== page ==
Named By: Bruno A. Navarro, Aline Marcele Ghilardi, Tito Aureliano, Verónica Díez Díaz, Kamila L.N. Bandeira, André Cattaruzzi, Fabiano Vidoi Iori, Ariel M. Martine, Alberto B. Carvalho, Luiz E. Anelli, Marcelo Adorna Fernandes & Hussam Zaher - 2022.
Classification: Chordata, Dinosauria, Saurischia, Sauropoda, Titanosauria, Lithostrotia, Saltasauridae, Saltasaurinae.
Species: I. parva (type).
Size: Holotype estimated to have been about 5.7 meters long.
Known locations: Brazil -São José do Rio Preto Formation.
Time period: Santonian to Campanian of the Cretaceous.
Fossil representation: Partial post cranial skeletal remains.
is a genus of titanosaurian
dinosaur that lived in South America during
the late Cretaceous. While South America is known to have at times
been home to some truly giant titanosaurs, Ibirania
is at the extreme
polar opposite of the size scale. Though incomplete,
reconstructions of the holotype individual suggest Ibirania
barely six meters long.
Dwarf titanosaurs are not unknown, Magyarosaurus and Europasaurus from Europe are both estimated to have only been about six meters long. However, at the time these dinosaurs lived, Europe was essentially a large island chain, and the small size of these dinosaurs is thought to have been a result of evolution pushed by insular dwarfism. Ibirania however lived on a continent that was thought to have been a relatively large land mass, even in the late Cretaceous. So could it be there was something about the geology of ancient South America that we don’t yet know, or was there another factor responsible for Ibirania growing much smaller than its giant relatives and neighbours? At the time of writing, no one can be really sure.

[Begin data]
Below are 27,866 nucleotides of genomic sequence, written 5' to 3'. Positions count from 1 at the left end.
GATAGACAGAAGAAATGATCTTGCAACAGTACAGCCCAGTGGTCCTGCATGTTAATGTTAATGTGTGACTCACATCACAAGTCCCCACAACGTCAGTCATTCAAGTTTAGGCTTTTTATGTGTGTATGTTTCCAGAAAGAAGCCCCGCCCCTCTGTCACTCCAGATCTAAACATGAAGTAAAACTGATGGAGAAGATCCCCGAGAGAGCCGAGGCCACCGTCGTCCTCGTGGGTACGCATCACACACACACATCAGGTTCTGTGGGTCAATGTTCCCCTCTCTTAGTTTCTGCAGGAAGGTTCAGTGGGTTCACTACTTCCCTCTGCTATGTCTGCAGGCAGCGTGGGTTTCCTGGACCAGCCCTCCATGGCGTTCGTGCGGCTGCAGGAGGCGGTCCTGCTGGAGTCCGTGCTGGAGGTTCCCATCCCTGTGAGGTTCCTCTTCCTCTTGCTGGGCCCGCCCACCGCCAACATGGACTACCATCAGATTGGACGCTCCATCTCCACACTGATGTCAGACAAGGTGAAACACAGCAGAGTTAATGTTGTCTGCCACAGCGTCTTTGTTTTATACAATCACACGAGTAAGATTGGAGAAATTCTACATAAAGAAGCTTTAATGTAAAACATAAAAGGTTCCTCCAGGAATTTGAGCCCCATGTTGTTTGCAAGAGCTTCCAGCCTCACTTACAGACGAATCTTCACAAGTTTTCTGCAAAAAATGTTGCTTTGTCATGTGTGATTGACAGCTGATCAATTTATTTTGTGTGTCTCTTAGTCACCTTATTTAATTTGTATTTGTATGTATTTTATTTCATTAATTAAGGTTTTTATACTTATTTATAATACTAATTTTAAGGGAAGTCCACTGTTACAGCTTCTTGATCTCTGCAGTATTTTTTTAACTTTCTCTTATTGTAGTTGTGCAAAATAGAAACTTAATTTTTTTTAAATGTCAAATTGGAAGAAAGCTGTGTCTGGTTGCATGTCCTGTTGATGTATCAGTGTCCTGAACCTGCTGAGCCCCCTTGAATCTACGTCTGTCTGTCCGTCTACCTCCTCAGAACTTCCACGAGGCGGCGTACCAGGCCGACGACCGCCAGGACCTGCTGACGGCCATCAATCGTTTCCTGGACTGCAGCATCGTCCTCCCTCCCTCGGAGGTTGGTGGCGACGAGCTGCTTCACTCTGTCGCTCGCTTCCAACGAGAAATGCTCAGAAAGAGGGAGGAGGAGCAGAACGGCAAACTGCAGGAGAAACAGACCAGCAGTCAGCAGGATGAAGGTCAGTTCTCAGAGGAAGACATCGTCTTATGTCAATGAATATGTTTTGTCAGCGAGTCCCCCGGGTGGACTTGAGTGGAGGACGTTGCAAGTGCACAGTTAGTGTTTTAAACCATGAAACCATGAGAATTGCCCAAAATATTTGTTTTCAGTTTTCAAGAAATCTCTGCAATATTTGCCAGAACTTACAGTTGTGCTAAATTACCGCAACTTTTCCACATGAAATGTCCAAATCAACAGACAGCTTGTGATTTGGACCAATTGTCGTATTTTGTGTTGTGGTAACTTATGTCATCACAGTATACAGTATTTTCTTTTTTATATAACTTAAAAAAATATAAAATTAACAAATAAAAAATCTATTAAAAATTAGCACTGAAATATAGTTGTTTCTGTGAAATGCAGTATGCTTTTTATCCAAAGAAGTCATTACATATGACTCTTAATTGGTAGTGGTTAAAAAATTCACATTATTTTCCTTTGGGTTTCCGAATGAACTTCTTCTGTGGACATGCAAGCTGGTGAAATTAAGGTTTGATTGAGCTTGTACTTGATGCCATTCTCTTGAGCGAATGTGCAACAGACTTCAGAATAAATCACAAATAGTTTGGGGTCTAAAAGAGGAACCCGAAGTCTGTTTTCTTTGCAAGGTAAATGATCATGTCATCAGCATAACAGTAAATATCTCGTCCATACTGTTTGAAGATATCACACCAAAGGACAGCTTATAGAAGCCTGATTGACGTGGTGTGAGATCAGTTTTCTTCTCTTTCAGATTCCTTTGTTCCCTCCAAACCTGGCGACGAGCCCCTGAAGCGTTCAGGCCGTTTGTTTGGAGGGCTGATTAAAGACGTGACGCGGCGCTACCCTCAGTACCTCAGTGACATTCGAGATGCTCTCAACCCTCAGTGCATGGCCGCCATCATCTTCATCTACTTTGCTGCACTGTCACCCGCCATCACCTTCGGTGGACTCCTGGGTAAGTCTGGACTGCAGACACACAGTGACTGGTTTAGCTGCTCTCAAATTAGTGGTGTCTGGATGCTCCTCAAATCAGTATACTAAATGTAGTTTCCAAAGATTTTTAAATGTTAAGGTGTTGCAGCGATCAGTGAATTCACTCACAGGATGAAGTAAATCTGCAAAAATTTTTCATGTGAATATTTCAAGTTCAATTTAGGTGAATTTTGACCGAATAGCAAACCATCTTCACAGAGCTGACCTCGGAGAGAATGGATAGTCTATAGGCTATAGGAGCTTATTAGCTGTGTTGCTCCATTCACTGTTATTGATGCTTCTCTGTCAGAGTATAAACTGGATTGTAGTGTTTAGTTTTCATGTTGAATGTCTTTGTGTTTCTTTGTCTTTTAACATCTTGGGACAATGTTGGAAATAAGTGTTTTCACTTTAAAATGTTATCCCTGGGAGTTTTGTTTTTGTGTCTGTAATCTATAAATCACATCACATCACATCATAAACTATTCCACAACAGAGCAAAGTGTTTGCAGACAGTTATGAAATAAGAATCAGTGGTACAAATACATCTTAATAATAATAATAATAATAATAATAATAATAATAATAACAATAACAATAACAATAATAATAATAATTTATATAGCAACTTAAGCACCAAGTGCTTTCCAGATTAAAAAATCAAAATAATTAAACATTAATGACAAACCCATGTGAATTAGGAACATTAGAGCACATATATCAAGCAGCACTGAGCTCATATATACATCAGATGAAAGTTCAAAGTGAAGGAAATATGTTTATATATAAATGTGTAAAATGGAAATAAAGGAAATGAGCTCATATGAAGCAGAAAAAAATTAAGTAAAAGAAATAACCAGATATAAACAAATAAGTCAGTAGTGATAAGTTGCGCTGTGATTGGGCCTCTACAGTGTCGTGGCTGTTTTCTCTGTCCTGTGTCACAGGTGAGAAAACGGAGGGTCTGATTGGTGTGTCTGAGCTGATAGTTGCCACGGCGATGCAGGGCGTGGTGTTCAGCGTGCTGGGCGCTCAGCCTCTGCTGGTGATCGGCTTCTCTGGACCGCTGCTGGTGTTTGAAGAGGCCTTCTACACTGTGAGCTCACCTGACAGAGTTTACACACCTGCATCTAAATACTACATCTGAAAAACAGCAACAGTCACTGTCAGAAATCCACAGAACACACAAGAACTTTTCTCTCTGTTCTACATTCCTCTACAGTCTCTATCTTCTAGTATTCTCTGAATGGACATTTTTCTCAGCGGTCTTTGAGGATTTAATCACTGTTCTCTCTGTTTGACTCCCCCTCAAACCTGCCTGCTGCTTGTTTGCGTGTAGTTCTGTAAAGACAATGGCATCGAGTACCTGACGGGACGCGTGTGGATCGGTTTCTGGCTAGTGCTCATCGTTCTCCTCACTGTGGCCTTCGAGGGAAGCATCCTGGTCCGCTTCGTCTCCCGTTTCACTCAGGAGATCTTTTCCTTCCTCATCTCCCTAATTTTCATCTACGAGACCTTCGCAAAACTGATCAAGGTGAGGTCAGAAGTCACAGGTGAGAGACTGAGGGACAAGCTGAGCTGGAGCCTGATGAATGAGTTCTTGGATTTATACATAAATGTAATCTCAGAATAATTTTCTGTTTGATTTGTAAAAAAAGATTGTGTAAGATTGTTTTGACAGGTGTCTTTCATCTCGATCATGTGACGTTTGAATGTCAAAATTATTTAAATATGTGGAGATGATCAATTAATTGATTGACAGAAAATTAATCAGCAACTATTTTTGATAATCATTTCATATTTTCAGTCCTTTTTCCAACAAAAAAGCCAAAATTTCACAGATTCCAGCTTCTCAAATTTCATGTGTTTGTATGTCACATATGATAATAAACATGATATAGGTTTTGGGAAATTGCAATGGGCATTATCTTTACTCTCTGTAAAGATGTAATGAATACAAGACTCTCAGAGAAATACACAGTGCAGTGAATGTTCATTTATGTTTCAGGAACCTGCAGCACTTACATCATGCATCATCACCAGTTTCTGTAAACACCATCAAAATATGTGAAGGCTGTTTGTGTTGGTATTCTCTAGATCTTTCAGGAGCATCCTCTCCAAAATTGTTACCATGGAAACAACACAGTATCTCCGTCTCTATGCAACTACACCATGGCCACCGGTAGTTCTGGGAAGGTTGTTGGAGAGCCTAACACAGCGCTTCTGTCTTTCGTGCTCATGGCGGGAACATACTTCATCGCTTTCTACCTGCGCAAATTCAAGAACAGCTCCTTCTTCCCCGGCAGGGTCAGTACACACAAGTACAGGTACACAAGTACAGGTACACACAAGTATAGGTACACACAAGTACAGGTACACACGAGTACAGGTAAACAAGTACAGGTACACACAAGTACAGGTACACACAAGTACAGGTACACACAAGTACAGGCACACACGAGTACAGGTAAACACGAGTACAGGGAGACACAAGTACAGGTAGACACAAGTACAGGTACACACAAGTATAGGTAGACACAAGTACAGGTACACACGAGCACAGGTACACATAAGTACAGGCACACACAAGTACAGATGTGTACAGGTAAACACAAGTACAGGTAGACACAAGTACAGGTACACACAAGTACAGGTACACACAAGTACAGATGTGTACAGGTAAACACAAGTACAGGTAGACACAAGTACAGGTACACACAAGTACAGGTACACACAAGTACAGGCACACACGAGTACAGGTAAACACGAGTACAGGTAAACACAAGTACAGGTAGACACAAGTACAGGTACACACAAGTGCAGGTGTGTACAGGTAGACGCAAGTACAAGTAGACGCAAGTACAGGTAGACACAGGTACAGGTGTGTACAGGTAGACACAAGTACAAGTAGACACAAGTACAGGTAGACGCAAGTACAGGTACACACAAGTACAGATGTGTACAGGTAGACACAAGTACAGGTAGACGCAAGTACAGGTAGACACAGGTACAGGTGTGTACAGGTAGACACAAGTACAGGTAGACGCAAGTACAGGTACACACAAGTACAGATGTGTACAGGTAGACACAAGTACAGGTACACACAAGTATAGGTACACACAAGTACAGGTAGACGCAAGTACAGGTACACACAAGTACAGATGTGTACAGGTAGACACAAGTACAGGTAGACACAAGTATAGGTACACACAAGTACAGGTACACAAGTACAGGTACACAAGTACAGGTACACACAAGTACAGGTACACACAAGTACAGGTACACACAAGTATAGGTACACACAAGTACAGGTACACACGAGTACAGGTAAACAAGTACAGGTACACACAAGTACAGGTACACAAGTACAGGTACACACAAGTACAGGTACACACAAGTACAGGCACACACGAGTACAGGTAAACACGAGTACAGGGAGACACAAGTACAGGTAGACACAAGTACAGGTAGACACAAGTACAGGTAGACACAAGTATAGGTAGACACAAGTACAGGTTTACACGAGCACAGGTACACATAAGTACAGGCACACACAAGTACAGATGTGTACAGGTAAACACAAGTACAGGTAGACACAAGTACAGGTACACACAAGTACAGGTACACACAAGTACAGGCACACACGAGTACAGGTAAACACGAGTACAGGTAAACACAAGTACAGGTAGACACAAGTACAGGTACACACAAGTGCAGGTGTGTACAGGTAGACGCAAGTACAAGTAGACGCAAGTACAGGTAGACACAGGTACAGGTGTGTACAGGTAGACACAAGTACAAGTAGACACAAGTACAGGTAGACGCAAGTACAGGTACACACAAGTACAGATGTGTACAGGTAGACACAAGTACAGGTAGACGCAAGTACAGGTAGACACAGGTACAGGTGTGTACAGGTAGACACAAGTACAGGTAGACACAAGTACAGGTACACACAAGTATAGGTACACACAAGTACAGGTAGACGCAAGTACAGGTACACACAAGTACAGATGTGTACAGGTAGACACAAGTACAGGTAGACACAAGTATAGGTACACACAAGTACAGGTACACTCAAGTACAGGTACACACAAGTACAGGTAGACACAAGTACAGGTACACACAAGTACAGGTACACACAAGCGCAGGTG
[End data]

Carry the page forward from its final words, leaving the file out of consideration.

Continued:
Small size aside, study of the cervical vertebrae of Ibirania has confirmed the presence of an avian-like air sac system for respiration. The presence of such respiratory development in dinosaurs has long been theorized, but this discovery in Ibirania helps to shed more light on this area of dinosaur biology.
- A new nanoid titanosaur (Dinosauria: Sauropoda) from the Upper Cretaceous of Brazil. - Ameghiniana. 59 (5): 317–354. - Bruno A. Navarro, Aline Marcele Ghilardi, Tito Aureliano, Verónica Díez Díaz, Kamila L.N. Bandeira, André Cattaruzzi, Fabiano Vidoi Iori, Ariel M. Martine, Alberto B. Carvalho, Luiz E. Anelli, Marcelo Adorna Fernandes & Hussam Zaher - 2022.